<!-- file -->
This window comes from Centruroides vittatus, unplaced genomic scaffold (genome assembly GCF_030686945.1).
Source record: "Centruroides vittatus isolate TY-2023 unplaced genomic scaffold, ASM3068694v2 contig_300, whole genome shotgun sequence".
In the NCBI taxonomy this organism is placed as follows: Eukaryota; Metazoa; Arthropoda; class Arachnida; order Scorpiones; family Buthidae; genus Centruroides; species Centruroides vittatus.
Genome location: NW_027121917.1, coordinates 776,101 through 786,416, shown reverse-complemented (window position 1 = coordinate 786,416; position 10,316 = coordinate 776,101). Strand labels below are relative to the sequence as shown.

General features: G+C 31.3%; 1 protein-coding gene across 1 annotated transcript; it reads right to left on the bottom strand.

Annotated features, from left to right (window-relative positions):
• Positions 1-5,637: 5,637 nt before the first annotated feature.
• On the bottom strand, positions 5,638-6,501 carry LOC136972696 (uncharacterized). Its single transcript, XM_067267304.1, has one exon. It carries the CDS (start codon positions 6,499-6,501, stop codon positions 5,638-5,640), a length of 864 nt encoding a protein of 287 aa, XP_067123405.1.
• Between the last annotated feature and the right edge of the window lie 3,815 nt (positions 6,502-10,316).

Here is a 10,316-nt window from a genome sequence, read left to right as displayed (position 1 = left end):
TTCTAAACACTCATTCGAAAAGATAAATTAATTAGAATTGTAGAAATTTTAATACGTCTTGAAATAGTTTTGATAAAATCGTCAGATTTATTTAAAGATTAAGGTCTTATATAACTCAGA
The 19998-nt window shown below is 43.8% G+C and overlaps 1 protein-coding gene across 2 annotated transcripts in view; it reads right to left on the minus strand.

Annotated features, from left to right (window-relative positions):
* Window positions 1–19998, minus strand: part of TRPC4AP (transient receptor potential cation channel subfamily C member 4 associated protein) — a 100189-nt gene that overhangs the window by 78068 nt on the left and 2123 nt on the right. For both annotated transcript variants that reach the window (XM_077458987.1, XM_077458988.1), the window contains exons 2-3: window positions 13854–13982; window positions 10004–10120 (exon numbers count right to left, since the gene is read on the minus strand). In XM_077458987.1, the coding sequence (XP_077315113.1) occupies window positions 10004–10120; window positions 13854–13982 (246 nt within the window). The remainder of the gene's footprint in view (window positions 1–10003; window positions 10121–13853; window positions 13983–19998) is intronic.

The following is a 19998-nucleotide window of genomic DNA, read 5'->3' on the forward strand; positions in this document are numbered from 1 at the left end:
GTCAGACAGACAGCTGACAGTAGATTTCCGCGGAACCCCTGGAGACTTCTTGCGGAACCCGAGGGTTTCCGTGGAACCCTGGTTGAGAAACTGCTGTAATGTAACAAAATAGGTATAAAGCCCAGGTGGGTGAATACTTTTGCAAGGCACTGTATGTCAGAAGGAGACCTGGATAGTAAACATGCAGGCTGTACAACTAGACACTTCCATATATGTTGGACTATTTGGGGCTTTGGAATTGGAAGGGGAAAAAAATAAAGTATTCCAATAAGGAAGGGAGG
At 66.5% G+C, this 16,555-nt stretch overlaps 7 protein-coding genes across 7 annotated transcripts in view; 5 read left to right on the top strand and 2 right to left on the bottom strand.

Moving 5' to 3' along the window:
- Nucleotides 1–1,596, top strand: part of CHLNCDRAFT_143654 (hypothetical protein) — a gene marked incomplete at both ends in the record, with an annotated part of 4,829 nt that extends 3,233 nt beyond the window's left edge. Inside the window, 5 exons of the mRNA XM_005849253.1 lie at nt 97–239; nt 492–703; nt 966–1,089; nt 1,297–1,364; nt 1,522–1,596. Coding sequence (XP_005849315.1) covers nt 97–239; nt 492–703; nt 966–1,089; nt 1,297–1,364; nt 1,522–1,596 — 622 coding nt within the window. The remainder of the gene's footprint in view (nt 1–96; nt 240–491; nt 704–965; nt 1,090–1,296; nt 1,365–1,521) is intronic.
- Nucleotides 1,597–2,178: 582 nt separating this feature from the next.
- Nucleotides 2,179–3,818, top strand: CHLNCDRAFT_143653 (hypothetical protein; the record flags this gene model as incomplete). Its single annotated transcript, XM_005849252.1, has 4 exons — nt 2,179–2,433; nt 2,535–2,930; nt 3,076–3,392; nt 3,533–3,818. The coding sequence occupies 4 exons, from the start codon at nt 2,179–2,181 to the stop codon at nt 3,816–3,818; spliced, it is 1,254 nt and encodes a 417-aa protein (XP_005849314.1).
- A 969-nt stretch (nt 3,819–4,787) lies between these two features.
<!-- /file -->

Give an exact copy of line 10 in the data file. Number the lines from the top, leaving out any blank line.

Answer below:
Here is a 10,316-nt window from a genome sequence, read left to right as displayed (position 1 = left end):